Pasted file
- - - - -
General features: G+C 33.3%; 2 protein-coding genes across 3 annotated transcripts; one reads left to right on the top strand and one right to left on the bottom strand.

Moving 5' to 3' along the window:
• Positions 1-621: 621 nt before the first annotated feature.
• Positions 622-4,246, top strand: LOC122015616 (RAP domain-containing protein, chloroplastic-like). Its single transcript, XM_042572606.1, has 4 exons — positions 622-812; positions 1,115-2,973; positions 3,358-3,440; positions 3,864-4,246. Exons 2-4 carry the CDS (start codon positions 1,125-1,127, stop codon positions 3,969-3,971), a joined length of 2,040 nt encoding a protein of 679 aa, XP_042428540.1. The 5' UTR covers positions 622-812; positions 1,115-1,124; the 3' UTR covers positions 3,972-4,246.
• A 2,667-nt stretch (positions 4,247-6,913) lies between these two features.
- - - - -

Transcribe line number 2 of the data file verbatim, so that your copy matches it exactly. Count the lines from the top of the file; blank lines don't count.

Moving 5' to 3' along the window: